2. A lack of vitamin K2-containing foods in the diet. Even if we’re aware of K2, it’s available only in select foods.
  3. A lack of vitamin K-containing foods in the diets of the animals we eat, thus giving them nothing to convert to vitamin K2 via gut fermentation. Cows raised on pasture are able to convert the vitamin K1 in grass to vitamin K2; cows without access to pasture will have very little K1 to convert.

Where to Get It

  1. Food. For the animal form, MK-4, you need to eat pastured yolks, goose liver, grass-fed butter, aged cheese, and fish eggs. For the vegetable form, MK-7, natto – the traditional (and sticky) Japanese fermented soybeans – is your best bet. Of course, we don’t know exactly how much K2 is in any of these foods without extensive testing, and none of the online nutritional databases include vitamin K2 in their analyses. Therefore, the safest route is the one that involves eating lots of the aforementioned foods (tough, huh?).
  2. Food-based supplements like high-vitamin butter oil.
  3. Straight-up supplements, like Thorne MK-4 drops or Life Extension, which has both Mk-4 and Mk-7.


It’s tough to say. Studies on osteoporosis and heart disease use rather large doses (45 mg/day) without ill effect, but the amount you’d get from food is far lower – maybe 1 mg, max.

Vitamin B12

According to Chris Kresser, vitamin B12 deficiency is quite common, even among those who eat plenty of the richest source of B12: animals.

Deficiency Symptoms

  1. Lethargy.
  2. Unwanted weight loss.
  3. Dementia/Alzheimer’s-like symptoms.
  4. Anxiety and depression.
  5. Autism spectrum disorder in children.

Why Might Deficiency Occur?

  1. We aren’t looking for it. As meat-eaters, we assume we’re getting plenty, and doctors don’t check for it regularly.
  2. We aren’t absorbing the B12 in our food. Gut disorders like Crohn’s or diarrhea affect our ability to absorb nutrients, minerals, and vitamins, including vitamin B12.
  3. We set the bar for “normal” too low. Everything could check out and look fine on paper, but the lower end of “normal” is too low and can still cause B12 deficiency symptoms. Other countries, like Japan, have higher “normal” B12 markers and fewer cases of Alzheimer’s/dementia.

Where to Get It

  1. Animals. Liver, sardines, and salmon rank highest, with liver running away with it. There are no vegetarian sources.
  2. Supplements. Methylcobalamin is probably the best.


If you eat animal products regularly and liver occasionally, you’ll be getting plenty of B12 in your diet. No need to supplement if you have none of the symptoms listed above. But if you have some of the symptoms, or you have a gastrointestinal disorder that may be compromising your ability to absorb vitamin B12, consider getting your levels tested during your next visit to the doctor. In that case, Chris recommends 1 mg/day of sublingual methylcobalamin, which will bypass the intestinal tract and pass directly into the bloodstream.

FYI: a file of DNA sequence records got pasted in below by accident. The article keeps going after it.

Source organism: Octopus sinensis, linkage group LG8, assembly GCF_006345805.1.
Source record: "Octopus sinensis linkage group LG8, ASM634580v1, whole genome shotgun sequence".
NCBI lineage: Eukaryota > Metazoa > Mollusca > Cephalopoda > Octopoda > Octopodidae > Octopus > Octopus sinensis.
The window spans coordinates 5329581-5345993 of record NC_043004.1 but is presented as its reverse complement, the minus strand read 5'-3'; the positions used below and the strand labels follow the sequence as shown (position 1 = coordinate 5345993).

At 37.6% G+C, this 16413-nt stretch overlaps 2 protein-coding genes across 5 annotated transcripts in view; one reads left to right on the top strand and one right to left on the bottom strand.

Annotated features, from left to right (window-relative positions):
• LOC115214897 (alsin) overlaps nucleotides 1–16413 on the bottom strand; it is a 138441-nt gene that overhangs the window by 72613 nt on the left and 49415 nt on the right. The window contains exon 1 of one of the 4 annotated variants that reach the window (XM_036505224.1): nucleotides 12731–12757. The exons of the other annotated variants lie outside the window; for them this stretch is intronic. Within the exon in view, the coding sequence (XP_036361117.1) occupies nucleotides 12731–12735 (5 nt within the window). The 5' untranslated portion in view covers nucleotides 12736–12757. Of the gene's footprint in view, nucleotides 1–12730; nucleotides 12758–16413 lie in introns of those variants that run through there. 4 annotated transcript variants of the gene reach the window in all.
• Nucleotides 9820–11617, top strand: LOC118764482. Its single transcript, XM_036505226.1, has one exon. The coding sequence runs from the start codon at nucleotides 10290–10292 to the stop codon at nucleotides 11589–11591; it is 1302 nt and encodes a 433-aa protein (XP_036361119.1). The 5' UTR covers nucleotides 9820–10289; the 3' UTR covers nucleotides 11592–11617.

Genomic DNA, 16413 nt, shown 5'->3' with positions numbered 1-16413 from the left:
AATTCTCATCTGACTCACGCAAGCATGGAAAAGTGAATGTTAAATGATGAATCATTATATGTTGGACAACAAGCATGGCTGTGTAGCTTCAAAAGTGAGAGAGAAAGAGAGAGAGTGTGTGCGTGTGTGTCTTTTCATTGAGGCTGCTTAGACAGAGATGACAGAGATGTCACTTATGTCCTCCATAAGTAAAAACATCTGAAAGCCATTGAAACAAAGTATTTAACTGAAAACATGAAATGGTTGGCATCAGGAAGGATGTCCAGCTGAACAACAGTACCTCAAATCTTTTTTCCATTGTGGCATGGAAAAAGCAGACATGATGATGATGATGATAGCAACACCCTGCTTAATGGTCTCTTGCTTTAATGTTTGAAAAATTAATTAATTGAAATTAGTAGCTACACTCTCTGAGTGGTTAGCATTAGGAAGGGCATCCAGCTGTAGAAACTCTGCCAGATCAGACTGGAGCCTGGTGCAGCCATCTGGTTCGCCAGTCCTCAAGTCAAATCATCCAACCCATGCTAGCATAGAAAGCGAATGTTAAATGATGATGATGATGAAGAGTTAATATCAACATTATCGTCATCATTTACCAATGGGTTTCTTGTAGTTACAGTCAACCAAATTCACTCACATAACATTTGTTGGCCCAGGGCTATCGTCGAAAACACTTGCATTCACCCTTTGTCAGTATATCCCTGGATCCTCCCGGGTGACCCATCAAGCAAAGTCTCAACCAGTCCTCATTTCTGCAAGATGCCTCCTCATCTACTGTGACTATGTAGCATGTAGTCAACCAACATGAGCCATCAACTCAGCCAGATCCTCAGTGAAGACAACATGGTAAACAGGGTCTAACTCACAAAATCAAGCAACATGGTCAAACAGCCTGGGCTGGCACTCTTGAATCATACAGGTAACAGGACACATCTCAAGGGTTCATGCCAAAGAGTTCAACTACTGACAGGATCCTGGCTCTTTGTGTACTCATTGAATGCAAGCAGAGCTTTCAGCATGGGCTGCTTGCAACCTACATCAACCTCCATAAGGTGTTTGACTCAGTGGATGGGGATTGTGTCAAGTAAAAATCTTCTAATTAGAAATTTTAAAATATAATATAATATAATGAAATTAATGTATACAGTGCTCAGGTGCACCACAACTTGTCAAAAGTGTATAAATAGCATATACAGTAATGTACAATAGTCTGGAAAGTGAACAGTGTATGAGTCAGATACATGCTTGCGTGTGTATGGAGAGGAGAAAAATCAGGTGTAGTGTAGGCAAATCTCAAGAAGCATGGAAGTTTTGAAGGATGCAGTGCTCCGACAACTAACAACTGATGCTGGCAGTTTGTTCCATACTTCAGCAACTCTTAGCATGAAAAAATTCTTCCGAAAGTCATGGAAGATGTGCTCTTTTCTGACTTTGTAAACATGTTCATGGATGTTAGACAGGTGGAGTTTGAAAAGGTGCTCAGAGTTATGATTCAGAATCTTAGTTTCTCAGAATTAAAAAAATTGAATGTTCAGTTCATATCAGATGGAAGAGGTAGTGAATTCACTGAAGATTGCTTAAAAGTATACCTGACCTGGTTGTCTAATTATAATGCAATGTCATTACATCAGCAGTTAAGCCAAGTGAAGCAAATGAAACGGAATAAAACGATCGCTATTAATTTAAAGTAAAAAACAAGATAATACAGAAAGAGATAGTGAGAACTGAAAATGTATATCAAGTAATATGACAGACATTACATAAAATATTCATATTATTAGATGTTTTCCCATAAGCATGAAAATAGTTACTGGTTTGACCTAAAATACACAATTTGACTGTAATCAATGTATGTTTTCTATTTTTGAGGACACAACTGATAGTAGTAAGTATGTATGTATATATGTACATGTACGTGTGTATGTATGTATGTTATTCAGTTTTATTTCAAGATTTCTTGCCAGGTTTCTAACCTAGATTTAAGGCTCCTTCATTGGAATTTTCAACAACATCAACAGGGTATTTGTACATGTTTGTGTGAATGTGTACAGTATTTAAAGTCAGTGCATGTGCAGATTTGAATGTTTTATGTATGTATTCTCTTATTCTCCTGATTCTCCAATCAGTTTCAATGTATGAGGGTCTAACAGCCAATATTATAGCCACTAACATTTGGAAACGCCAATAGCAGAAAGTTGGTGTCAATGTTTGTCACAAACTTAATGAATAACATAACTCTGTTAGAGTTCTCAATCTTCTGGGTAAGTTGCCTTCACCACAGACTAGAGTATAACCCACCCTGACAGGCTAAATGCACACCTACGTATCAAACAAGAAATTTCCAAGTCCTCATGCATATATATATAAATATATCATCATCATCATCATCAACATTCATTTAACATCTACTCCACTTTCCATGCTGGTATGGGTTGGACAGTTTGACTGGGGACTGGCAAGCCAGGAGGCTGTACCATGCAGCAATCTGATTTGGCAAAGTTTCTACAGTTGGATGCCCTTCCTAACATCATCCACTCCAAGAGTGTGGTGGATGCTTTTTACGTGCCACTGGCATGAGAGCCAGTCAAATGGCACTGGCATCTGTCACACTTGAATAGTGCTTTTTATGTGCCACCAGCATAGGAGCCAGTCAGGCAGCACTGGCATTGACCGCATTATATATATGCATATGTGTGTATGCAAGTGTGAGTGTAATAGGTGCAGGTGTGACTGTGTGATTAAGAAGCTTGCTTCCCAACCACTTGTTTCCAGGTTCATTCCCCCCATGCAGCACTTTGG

Do any of these sound familiar? Are you getting enough of these nutrients? I hope so, and if not, now you know how. And if there are any other nutrients you’ve been wondering about, let me know in the comments and maybe I can get a sequel going. Thanks for reading, folks.

You want comments? We got comments:

Imagine you’re George Clooney. Take a moment to admire your grooming and wit. Okay, now imagine someone walks up to you and asks, “What’s your name?” You say, “I’m George Clooney.” Or maybe you say, “I’m the Clooninator!” You don’t say “I’m George of George Clooney Sells Movies Blog” and you certainly don’t say, “I’m Clooney Weight Loss Plan”. So while spam is technically meat, it ain’t anywhere near Primal. Please nickname yourself something your friends would call you.

  1. If you are hypothyroid, I highly recommend that you DO NOT TAKE OR EAT IODINE!!! I followed this advice a year ago from a dr’s blog to increase my iodine for low thyroid and ended up causing an autoimmune response because iodine can attack your thyroid. I ended up diagnosed with Hashimoto’s Thyroiditis. Not fun! Well meaning advice from Mark and others, but those of us with thyroid problems don’t need anymore issues! Thyroid experts say taking iodine is like throwing fuel on a fire!

    Jan J wrote on April 19th, 2012
    • Agree, however I’m not sure it can trigger an autoimmune disease – it was probably there before but taking iodine made it more obvious.

      Allison wrote on April 19th, 2012
    • A very full account of the role of iodine and autoimmune response can be found it this two part series.